Social complexity as a proximate and ultimate factor in communicative complexity
- T. Freeberg, Robin I. M. Dunbar, T. Ord
- PsychologyPhilosophical Transactions of the Royal Society B…
- 5 July 2012
Some of the historical arguments that led to the social complexity hypothesis are described, and evidence in support of the hypothesis is reviewed, to discuss social complexity as a driver of communication and possible causal factor in human language origins.
Alert signals enhance animal communication in “noisy” environments
It is shown that free-living territorial Anolis lizards add an “alert” to visual displays when communicating to distant receivers in situations of poor visibility, and that these introductory alerts in turn enhance signal detection in adverse signaling conditions.
Digital video playback and visual communication in lizards
The results show that video stimuli are appropriate for the experimental analysis of Jacky dragon aggressive displays, and compare the potential shortcomings of video playback with those of other techniques and conclude that no approach offers a panacea, but that several have complementary characteristics.
Tracing the origins of signal diversity in anole lizards: phylogenetic approaches to inferring the evolution of complex behaviour
Lizards speed up visual displays in noisy motion habitats
- T. Ord, R. Peters, B. Clucas, J. Stamps
- PhysicsProceedings of the Royal Society B: Biological…
- 22 April 2007
It is found that two species of Puerto Rican lizard increase the speed of body movements used in territorial signalling to apparently improve communication in visually ‘noisy’ environments of rapidly moving vegetation, the first evidence that animals change how they produce dynamic visual signals when communicating in noisy motion habitats.
Repeated evolution and the impact of evolutionary history on adaptation
If the literature provides a reasonable reflection of the incidence of repeated evolution in nature, the findings suggest that natural selection can overcome contingent effects to an extent, but it depends heavily on the aspect of the phenotype targeted by selection.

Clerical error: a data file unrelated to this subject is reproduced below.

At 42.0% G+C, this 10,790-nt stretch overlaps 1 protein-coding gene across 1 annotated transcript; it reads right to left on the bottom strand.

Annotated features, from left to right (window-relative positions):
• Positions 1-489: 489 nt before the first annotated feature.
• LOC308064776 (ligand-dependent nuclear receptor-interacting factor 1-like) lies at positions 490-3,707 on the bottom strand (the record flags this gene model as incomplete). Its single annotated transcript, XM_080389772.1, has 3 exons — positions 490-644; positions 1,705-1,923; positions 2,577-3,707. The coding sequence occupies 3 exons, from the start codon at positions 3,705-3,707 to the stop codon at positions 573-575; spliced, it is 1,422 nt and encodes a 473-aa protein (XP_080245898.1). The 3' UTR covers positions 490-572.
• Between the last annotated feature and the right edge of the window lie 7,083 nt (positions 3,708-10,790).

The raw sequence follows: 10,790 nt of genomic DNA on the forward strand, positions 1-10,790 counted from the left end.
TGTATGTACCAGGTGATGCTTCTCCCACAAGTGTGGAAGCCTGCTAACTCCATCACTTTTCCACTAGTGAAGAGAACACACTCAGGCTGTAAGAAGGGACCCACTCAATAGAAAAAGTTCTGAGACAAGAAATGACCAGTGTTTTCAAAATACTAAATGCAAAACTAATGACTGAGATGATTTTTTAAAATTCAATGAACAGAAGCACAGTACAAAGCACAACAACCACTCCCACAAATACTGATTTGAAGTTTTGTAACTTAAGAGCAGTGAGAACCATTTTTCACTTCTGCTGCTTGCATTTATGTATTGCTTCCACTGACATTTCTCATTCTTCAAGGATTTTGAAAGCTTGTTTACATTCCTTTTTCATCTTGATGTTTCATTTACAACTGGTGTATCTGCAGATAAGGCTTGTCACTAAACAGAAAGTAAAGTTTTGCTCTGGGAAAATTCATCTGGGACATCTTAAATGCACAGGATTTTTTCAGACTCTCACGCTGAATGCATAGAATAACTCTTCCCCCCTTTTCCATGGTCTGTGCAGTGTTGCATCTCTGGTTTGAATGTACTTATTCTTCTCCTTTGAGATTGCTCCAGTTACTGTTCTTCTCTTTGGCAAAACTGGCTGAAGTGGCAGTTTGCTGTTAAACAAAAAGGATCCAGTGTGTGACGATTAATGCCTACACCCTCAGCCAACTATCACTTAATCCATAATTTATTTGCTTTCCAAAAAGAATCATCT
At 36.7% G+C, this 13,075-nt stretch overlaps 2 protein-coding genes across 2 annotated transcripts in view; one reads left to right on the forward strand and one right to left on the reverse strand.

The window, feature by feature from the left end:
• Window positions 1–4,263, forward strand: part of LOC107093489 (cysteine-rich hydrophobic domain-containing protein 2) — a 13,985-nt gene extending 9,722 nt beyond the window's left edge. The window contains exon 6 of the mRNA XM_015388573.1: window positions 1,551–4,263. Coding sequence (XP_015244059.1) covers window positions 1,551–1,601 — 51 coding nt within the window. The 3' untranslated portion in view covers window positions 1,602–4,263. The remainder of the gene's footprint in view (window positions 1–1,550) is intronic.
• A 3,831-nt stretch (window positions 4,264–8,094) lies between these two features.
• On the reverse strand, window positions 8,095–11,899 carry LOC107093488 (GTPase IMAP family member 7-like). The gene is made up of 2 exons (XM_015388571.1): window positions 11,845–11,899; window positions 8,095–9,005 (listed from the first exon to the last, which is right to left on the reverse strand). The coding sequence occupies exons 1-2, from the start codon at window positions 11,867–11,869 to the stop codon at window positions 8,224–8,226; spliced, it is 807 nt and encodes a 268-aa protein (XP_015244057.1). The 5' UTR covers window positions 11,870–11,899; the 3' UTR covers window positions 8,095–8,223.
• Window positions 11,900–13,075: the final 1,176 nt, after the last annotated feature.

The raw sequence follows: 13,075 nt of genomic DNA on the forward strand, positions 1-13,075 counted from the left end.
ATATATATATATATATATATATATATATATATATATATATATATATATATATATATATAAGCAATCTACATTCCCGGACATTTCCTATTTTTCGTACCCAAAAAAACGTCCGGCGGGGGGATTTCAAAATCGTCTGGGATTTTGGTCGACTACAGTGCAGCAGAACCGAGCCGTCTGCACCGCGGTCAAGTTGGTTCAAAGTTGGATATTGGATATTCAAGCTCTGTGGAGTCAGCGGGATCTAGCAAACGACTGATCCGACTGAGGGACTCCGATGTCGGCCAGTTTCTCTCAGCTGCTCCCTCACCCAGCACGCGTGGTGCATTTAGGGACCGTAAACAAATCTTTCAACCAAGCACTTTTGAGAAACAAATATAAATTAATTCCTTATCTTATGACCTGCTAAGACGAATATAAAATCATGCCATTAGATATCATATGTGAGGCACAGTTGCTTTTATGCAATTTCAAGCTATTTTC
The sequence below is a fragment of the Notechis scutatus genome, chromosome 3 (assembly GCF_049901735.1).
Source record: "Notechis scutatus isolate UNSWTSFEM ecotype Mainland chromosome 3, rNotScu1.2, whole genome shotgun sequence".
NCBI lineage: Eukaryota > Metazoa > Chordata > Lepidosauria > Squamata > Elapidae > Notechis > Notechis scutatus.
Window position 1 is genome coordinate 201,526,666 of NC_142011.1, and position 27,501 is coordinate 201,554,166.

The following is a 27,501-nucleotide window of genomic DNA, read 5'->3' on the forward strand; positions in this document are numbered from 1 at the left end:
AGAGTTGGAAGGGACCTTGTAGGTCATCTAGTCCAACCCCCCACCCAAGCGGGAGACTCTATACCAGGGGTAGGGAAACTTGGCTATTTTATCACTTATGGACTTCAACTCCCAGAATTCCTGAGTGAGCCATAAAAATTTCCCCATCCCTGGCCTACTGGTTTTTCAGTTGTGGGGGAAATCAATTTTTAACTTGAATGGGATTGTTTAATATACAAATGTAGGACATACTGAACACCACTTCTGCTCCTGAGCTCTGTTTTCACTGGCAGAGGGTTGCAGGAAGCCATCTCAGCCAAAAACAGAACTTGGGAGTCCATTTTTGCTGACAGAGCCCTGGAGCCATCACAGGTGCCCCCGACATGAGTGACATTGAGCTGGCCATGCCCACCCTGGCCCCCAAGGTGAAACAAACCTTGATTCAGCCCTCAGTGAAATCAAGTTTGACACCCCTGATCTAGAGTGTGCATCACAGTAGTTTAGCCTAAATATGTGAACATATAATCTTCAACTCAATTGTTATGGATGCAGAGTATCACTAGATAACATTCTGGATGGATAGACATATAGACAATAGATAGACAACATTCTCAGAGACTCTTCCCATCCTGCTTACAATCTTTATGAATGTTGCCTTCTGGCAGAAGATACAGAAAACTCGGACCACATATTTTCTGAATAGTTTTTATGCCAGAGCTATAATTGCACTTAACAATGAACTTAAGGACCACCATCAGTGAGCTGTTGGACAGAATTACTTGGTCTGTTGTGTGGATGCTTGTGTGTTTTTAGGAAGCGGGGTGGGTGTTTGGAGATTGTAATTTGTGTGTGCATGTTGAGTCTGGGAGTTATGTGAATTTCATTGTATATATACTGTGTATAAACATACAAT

Sexual selection, natural selection and the evolution of dimorphic coloration and ornamentation in agamid lizards
Natural selection constrains the evolution of elaborate ornamentation in both sexes as well as sexual dichromatism of body regions exposed to visual predators, which appear to be driven to a greater degree by sexual selection.
CONTRASTING THEORY WITH THE EMPIRICAL DATA OF SPECIES RECOGNITION
- T. Ord, Léandra King, Adrian R. Young
- Environmental Science, BiologyEvolution; international journal of organic…
- 1 September 2011
The phylogeny of species recognition provided another unexpected finding: the evolutionary relationships among species predicted whether courting males within species—but not females—would discriminate against heterospecifcs, implying that species recognition has evolved quite differently in the sexes.
Interactive video playback and opponent assessment in lizards
Evolutionary predictors of mammalian home range size: body mass, diet and the environment
It is demonstrated that diet and body size both influence home range patterns but differ in their relative contribution, and it is shown that colonization of the marine environment has resulted in the expansion of home range size.